Ultimately all the ODI history would be erased and any achievements that would follow on would be of a different nature and cricketing approach presented by the players.
That is a huge risk and threat to a form of the game the cricket traditionalists are passionate about.
And even if the idea of a dual innings was adopted, it would be in the best interests of everyone to make sure it was only implemented after the 2011 World Cup as this is still the test of 50 over Cricket.
What would happen to World Cup cricket? With 40 over cricket it would still be able to exist but with the innovation once again with Cricket Australia's suggestion, all the history will be tossed away and trampled on.
Killing the legacy and brilliance of a game driven by tradition and intriguing results just shows respect is being disregarded and it angers me to think the 'McDonalds mentality' will be the approach embraced in cricket, where it's about how much you can take as quickly as you can with no care of the consequence
It will be a sad day for Cricket.
The direct reason I hinted at in the introduction that has not helped the defence of ODI cricket is 'Overkill Cricket'.
There is too much Cricket played and ODI cricket tops this chart! Look how many players are injured in the modern game. That should be an indicator that player fatigue isn't a major consideration anymore when it comes to cramming fixtures anywhere and everywhere. With exhausted players playing series after series, where the results don't mean that much at times, the quality deteriorates and we have to suffer through it.
7 ODIs? Why 7? It's because bottom-line is more important to the Cricketing Bodies.
5 ODIs? Surely that's adequate so that people won't get sick of 50 over Cricket?
Having all these ODI games isn't doing any favors to protect this form of the game.
3 ODIs would be the best way to go as a general rule and then depending on the nature of the matches competition it could be pushed to 5 games. I can assure you we wouldn't have to worry about games being poorly attended such as the MCG dealt with last summer! That's just a solution that hopefully the big cheeses of cricket will realise.
Ricky Ponting has also expressed his concerns regarding 'overkill cricket' and how he strongly believes it's affected both the ODI format and the fans interest to show up game after game. In a Cricinfo.com source after the MCG recorded a low showing of supporters for the Australia's final ODI game against the West Indies last summer Ponting stated, "I'm not sure if the lack of contest had anything to do with it all, I just think we've played a whole lot. You look at all the days of cricket that the public have had to pay and go and watch through the summer, I think that's probably the reason why the numbers have dwindled off in the last week." With a problem like this being present, a cause and solution need to be considered quickly especially coming from a Maestro of the modern day game! Ponting himself is a tradionalist and I generally agree with the majority of his statements and take him very seriously on topics such as these.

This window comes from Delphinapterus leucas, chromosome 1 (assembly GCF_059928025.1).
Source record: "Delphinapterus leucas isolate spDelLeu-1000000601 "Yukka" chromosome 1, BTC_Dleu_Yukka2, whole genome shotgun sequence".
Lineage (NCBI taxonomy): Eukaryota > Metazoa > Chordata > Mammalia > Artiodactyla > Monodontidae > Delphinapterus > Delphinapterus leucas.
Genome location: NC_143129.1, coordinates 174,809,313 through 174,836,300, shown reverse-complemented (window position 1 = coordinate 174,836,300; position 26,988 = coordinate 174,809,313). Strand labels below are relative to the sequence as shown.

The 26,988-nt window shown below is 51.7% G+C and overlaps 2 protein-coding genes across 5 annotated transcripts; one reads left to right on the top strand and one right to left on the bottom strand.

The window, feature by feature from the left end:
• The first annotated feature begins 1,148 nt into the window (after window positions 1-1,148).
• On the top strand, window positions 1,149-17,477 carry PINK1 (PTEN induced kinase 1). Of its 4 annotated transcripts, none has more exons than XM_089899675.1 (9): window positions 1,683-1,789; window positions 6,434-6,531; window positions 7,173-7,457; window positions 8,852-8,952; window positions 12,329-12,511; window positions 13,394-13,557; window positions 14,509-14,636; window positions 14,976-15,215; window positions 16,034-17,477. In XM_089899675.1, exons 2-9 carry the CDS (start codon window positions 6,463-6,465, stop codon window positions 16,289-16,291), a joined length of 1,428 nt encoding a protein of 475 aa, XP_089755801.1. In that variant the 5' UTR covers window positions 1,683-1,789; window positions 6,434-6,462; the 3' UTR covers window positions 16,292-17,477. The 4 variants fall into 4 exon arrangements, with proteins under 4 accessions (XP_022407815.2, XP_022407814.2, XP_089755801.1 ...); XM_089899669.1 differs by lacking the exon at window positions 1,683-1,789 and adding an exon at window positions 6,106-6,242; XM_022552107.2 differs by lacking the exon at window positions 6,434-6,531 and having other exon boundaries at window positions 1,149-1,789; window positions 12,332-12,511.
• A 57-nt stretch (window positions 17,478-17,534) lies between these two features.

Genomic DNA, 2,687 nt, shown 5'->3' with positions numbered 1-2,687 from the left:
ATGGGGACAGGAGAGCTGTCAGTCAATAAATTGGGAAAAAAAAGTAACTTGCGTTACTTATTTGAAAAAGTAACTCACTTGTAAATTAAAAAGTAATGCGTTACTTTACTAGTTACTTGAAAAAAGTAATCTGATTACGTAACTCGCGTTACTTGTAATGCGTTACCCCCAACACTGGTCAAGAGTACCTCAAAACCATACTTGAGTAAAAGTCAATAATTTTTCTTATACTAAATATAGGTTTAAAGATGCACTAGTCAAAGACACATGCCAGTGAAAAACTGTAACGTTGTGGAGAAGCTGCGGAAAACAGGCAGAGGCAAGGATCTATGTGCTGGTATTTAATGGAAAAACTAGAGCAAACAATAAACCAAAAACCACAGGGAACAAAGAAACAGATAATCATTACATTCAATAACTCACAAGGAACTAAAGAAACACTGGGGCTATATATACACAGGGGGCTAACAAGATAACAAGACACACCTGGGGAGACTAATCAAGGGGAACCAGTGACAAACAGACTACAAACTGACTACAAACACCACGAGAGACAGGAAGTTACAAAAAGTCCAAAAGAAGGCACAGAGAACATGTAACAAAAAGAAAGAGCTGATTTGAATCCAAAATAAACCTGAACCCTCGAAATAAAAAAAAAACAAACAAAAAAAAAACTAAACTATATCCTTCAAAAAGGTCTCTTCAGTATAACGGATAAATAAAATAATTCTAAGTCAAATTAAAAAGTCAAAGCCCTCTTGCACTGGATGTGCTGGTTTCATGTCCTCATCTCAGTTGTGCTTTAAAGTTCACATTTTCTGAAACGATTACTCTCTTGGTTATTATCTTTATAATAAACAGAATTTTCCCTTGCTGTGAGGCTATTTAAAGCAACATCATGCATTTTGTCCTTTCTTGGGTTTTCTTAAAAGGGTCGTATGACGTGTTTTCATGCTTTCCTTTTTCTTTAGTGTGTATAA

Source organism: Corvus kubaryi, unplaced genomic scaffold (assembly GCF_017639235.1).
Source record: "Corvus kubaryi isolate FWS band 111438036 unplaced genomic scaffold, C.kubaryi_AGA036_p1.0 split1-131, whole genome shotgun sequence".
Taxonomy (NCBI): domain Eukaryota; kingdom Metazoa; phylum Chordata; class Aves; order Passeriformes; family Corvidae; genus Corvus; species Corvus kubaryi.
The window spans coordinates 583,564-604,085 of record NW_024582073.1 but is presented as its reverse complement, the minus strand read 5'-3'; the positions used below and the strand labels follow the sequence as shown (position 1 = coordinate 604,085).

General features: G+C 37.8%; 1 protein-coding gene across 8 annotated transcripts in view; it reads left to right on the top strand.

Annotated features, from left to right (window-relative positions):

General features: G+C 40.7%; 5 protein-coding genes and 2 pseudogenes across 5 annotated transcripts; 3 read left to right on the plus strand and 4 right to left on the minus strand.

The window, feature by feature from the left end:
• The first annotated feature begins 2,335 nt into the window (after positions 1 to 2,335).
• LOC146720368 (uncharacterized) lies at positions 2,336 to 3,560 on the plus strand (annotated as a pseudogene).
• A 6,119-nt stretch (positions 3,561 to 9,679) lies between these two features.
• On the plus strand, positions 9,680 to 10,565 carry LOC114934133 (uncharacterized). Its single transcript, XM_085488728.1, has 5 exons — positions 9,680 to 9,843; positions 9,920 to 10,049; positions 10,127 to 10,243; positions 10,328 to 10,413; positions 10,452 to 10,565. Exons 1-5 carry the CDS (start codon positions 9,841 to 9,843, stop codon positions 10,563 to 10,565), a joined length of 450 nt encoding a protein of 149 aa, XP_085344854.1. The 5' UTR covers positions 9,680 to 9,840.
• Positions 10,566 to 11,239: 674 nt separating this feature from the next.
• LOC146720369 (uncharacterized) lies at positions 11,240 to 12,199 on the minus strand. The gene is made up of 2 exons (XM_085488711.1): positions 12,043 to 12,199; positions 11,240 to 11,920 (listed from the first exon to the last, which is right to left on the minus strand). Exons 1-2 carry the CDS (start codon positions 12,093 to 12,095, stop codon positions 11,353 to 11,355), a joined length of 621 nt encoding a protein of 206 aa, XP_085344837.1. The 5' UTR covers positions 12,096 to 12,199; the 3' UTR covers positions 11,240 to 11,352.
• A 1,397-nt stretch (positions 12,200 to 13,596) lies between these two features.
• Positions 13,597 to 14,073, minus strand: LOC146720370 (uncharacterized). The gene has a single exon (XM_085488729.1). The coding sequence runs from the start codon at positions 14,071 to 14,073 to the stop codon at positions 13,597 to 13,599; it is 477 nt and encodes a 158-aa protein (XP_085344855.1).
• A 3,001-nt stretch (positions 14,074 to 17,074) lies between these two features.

I do have to laugh though when I see who the majority of these people are that bring forward these ideas or calling for the 50 over game to be put to rest.
It's not the supporters of the teams or the cricket fanatics who pay good money to go and watch games, the ones who leave their beds and forgo sleep in the early morning hours, with dedication to watch their side wanting only the reward of quality cricket.
It's become clear that the fans don't matter as much anymore. The majority of these people we hear from are in fact generally Retired Cricketers or Cricketing Officials who probably don't pay a cent to get into a game or because their time is up they don't care a great deal about the finer details.
I think the supporters, who actually keep the game alive, should be the ones who get considered with these potential changes and what they think. Proper research and a solid strategy from the ICC will be the key to seeing which way the Limited Overs cricket should go, and then see how the Domestic circuits respond globally to see if there is an International prospect.
So, 40 over cricket? I don't think it would be a concern and I'm sure it would work. But this dual over proposal? I wouldn't touch it and I would be gutted if we saw it get introduced for what damage it would do on a qualitative and historical level. I just hope that with these debates, where panic is apparent, that the right choice will be made with the best interests of the supporters, the players and the game of cricket being seriously considered.
Now as for night Test Cricket? Don't even get me started on this daft idea!